Comments:  This is delicious and a fiber-lover’s dream (there are four grams of fiber in each whole wheat tortilla, not to mention the beans).  I think zucchini would have been great in this, but tried to practice some restraint so I don’t become the subject of a zucchini intervention.  As much as I enjoyed the enchiladas, I must say that I do not recommend Ortega brand canned green chiles, for future reference.  I used them in this recipe and frequently came across tough, fibrous pieces.  Other than that, this was tasty and so satisfying.  The recipe yields six enchiladas.  This may not sound generous, but they are enormous.  I can tell you from experience that a two-enchilada portion is too much.  I went to bed feeling like Violet from Charlie and the Chocolate Factory after she turned into a blueberry.  Live and learn.  

Saturday, October 17, 2009

Presidential Broccoli Soup

Earlier this week, I was speaking with a friend, and amidst a variety of food-related topics, she told me about a fennel soup she had made.  I realized how rarely I make soup, and decided simultaneously that I should explore this unknown gastronomic territory.  My mom makes wonderful soup; she probably has twelve recipes that she whips up effortlessly.  Her proficiency is a little intimidating, but I decided I had to relinquish that feeling, and persevere.  And this is what I love about my silly, sapling of a blog: it continually forces me out of my comfort zone.  No one wants to read about the same recipes repeatedly, so novel foods are starting to dominate my kitchen.  On this particular occasion, soup took center-stage.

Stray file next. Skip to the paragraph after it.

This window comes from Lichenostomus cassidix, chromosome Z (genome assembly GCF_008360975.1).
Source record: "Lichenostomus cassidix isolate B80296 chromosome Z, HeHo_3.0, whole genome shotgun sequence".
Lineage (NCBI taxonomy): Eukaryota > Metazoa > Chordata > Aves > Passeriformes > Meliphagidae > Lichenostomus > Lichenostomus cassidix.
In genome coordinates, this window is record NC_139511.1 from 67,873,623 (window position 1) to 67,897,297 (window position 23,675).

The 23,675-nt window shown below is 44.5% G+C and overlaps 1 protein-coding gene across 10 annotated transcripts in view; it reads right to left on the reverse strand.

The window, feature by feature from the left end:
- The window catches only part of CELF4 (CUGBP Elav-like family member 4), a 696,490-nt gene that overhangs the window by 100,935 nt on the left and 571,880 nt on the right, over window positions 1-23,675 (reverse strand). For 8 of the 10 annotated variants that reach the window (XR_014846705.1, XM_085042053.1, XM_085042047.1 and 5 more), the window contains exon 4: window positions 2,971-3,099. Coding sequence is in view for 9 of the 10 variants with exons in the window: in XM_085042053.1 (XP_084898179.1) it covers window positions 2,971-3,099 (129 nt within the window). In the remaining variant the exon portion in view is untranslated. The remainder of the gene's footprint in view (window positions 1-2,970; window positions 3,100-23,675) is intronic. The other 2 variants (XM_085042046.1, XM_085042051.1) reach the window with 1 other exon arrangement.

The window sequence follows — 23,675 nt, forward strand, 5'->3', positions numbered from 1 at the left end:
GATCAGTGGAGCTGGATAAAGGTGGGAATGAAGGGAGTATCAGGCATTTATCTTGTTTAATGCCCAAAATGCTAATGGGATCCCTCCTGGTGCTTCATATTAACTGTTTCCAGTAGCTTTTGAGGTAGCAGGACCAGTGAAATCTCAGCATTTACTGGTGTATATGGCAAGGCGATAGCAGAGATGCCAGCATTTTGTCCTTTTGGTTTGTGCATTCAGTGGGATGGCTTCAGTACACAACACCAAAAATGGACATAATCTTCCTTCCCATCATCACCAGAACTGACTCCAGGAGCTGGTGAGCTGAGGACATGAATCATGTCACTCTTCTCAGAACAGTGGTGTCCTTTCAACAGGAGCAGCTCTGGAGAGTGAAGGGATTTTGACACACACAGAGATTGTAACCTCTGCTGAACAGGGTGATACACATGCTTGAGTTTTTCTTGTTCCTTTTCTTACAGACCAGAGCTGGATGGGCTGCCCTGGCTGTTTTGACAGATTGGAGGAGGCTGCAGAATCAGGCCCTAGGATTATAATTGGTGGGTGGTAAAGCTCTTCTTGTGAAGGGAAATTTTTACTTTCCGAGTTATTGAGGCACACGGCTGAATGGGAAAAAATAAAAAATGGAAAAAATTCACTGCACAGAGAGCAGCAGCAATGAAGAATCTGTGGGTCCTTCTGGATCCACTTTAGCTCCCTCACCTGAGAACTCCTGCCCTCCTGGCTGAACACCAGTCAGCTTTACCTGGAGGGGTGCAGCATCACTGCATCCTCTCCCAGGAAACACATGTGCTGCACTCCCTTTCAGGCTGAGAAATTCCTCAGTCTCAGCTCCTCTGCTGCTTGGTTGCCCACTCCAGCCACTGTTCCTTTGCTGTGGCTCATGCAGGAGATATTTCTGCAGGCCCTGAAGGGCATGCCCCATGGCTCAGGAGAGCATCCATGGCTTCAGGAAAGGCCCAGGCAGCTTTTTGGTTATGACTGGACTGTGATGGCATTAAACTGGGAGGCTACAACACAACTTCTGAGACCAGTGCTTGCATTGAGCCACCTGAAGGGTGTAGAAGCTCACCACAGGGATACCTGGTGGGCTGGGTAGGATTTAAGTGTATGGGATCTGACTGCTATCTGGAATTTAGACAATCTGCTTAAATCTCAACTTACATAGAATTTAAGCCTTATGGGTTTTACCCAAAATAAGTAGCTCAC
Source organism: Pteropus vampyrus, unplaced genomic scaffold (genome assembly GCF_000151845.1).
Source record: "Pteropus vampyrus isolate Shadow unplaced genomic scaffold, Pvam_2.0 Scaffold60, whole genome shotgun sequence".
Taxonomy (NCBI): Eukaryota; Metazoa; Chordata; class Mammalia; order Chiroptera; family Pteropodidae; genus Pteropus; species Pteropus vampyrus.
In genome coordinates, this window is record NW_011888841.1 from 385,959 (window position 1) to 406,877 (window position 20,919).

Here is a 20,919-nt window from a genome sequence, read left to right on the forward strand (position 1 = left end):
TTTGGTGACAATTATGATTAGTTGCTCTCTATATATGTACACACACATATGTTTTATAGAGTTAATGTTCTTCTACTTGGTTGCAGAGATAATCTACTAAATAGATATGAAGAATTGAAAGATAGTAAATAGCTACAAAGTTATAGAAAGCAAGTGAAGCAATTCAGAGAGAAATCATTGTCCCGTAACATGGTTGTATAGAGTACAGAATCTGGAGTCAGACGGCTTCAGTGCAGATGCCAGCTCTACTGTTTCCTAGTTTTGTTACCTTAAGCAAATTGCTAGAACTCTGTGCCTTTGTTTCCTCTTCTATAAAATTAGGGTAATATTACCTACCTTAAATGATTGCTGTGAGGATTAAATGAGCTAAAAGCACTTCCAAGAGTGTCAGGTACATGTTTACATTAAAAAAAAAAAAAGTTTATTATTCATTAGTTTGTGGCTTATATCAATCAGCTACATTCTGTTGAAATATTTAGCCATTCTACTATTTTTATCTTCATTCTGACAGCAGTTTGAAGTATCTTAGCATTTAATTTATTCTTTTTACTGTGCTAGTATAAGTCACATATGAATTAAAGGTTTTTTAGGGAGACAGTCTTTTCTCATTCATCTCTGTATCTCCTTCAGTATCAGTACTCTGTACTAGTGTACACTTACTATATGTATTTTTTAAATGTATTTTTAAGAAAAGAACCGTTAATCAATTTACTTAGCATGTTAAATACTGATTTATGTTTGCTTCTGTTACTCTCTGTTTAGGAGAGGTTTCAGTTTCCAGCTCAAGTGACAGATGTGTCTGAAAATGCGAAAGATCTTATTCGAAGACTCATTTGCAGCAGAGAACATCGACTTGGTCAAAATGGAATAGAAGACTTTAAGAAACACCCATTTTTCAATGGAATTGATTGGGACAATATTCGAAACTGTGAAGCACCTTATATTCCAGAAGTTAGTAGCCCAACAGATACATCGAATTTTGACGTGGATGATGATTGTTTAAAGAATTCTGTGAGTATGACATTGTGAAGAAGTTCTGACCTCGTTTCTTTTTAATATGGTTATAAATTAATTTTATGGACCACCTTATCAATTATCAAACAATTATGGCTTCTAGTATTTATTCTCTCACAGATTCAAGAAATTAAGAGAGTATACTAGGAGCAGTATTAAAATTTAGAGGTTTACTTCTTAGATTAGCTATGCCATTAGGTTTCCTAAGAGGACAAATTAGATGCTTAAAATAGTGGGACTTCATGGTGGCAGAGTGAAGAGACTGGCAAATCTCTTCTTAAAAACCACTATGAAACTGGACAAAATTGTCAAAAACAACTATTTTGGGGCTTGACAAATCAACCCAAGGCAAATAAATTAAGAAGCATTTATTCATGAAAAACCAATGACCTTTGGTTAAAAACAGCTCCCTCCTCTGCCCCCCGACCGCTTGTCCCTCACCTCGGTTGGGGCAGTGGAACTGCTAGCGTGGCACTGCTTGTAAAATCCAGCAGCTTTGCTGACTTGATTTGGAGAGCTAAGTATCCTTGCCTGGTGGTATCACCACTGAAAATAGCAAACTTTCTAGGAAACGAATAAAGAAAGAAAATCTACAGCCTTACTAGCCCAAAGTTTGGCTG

I wanted to make something substantial, a soup that could stand on its own for dinner (perhaps with a little garlic toast to round it out).  I wanted it to be hearty, but not heavy.  After an hour of flipping through cookbooks, and searching on websites, I found the perfect recipe.  My hunt came to an abrupt halt with the title alone: “Rosalynn Carter's Cream of Broccoli Soup-with No Cream.”  Perhaps the title is a bit wordy, but it provides all the relevant information.  For that, I cannot fault it.  Plus, who am I to criticize the First Lady?  I had to chuckle over how bewitched I became with this presidential recipe because my dad has been calling me “president” since my toddler days.  Most little girls are nicknamed “sweetheart” or “sugar”; the Psycho Cooker is dubbed “president.”  I had a laugh, but it’s probably best not to think too deeply on this bizarre anecdote.

Creamless Broccoli Soup, adapted from Rosalynn Carter’s recipe

1 medium onion, chopped
1 clove garlic, crushed
1 tablespoon olive oil
1 bay leaf
1 pound green broccoli, chopped
1 small potato, peeled and chopped
2 14-oz. cans reduced sodium chicken stock (about 3 ½ cups)
Salt and pepper, to taste
1/2 lemon, juiced

Optional accompaniments
Shredded cheddar cheese
Garlic cheese toast

§  In a large pot, sauté onion and garlic seasoned with salt and pepper in the oil until soft, about 8 minutes.
§  Add bay leaf, broccoli, potato, and stock. Simmer gently, covered for about 15 minutes, until the broccoli and potato are tender, but the broccoli is still green. Remove bay leaf and turn off the heat.